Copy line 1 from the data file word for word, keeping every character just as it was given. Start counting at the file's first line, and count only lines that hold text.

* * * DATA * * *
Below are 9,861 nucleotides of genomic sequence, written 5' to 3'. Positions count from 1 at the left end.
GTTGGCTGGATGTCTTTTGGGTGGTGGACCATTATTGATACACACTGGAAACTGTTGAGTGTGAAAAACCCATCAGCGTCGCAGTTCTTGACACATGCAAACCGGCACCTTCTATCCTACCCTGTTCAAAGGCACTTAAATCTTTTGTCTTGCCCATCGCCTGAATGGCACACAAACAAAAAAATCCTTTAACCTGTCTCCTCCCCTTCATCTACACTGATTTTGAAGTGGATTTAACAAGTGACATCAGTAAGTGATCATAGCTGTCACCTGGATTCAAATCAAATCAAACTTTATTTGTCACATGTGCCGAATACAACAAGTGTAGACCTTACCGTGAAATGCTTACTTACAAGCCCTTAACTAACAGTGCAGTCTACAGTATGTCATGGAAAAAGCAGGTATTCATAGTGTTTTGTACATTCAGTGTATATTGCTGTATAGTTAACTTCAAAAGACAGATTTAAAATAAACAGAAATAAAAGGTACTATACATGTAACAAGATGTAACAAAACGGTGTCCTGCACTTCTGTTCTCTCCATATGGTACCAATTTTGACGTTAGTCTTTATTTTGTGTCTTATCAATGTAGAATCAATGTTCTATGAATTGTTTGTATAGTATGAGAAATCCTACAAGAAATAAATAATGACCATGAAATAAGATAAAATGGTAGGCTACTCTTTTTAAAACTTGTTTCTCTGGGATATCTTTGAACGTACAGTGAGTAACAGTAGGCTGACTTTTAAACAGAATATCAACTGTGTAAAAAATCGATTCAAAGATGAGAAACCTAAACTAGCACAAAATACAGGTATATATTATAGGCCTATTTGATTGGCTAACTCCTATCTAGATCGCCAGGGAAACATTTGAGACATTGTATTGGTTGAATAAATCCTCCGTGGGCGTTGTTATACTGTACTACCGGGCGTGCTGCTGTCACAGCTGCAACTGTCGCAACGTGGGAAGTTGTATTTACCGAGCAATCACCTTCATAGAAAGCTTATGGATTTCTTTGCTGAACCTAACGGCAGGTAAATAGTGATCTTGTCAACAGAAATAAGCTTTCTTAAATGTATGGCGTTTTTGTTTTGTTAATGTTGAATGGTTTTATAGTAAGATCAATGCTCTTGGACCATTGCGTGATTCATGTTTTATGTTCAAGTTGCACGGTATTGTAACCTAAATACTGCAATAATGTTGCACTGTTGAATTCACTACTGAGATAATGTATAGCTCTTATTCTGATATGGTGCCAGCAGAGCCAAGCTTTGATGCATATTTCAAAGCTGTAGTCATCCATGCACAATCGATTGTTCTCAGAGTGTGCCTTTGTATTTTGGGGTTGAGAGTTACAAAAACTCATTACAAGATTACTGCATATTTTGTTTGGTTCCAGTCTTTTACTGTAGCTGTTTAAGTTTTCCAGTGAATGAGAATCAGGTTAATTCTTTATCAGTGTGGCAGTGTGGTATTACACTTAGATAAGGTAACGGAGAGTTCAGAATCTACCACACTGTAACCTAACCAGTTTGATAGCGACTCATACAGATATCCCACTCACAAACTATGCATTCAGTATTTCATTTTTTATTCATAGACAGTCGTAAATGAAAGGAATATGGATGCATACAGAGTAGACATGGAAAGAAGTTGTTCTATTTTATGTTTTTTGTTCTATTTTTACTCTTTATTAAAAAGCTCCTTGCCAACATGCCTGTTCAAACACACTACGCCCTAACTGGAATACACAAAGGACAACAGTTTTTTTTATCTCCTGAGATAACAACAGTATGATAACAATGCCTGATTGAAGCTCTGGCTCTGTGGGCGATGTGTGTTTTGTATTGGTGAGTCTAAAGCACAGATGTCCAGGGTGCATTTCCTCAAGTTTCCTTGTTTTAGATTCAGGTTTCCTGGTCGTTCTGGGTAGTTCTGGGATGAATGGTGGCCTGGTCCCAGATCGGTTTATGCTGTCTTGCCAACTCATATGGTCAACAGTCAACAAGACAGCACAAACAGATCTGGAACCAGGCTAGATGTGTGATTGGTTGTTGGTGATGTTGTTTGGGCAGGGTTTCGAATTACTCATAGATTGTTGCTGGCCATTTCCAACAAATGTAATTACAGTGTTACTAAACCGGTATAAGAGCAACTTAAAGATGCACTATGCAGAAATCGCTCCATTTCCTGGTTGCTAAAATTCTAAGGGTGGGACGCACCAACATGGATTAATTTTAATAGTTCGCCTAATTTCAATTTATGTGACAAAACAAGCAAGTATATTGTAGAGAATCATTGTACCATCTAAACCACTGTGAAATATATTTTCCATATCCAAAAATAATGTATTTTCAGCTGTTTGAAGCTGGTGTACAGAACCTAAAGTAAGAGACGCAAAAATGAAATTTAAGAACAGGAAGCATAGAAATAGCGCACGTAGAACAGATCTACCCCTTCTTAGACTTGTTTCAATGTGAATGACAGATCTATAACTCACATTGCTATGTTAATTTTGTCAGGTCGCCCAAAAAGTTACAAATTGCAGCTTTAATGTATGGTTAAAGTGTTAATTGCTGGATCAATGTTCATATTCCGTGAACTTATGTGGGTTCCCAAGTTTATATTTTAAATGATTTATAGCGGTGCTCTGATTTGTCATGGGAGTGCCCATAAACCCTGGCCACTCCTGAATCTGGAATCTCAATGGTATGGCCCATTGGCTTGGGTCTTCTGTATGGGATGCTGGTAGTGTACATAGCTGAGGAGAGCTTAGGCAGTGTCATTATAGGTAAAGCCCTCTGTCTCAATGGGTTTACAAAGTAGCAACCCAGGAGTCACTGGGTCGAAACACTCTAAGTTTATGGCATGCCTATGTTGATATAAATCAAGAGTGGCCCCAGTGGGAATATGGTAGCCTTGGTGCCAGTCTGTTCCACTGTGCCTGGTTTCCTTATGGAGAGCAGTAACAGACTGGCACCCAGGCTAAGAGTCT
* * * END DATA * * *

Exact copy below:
Below are 9,861 nucleotides of genomic sequence, written 5' to 3'. Positions count from 1 at the left end.